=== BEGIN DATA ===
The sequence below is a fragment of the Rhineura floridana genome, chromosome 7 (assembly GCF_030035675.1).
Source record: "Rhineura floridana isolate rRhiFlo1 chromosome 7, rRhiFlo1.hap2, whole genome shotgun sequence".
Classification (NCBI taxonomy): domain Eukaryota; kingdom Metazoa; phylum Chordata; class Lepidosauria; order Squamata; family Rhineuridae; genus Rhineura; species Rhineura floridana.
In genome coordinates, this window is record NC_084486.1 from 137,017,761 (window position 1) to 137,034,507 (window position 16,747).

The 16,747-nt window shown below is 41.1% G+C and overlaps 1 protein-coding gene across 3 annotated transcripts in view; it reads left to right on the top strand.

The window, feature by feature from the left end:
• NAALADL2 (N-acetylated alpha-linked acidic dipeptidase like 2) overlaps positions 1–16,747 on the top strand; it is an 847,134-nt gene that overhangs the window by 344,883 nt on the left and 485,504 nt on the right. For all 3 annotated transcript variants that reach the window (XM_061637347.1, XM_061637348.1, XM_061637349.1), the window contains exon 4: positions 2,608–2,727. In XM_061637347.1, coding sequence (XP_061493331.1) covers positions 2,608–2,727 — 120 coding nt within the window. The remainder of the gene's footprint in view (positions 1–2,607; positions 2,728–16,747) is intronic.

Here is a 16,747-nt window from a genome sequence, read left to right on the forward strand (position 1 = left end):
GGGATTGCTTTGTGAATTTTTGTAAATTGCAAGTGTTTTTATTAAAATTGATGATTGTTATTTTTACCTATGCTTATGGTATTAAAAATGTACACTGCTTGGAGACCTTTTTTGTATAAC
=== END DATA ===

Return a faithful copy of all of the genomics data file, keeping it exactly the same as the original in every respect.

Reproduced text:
The sequence below is a fragment of the Rhineura floridana genome, chromosome 7 (assembly GCF_030035675.1).
Source record: "Rhineura floridana isolate rRhiFlo1 chromosome 7, rRhiFlo1.hap2, whole genome shotgun sequence".
Classification (NCBI taxonomy): domain Eukaryota; kingdom Metazoa; phylum Chordata; class Lepidosauria; order Squamata; family Rhineuridae; genus Rhineura; species Rhineura floridana.
In genome coordinates, this window is record NC_084486.1 from 137,017,761 (window position 1) to 137,034,507 (window position 16,747).

The 16,747-nt window shown below is 41.1% G+C and overlaps 1 protein-coding gene across 3 annotated transcripts in view; it reads left to right on the top strand.

The window, feature by feature from the left end:
• NAALADL2 (N-acetylated alpha-linked acidic dipeptidase like 2) overlaps positions 1–16,747 on the top strand; it is an 847,134-nt gene that overhangs the window by 344,883 nt on the left and 485,504 nt on the right. For all 3 annotated transcript variants that reach the window (XM_061637347.1, XM_061637348.1, XM_061637349.1), the window contains exon 4: positions 2,608–2,727. In XM_061637347.1, coding sequence (XP_061493331.1) covers positions 2,608–2,727 — 120 coding nt within the window. The remainder of the gene's footprint in view (positions 1–2,607; positions 2,728–16,747) is intronic.

Here is a 16,747-nt window from a genome sequence, read left to right on the forward strand (position 1 = left end):
GGGATTGCTTTGTGAATTTTTGTAAATTGCAAGTGTTTTTATTAAAATTGATGATTGTTATTTTTACCTATGCTTATGGTATTAAAAATGTACACTGCTTGGAGACCTTTTTTGTATAAC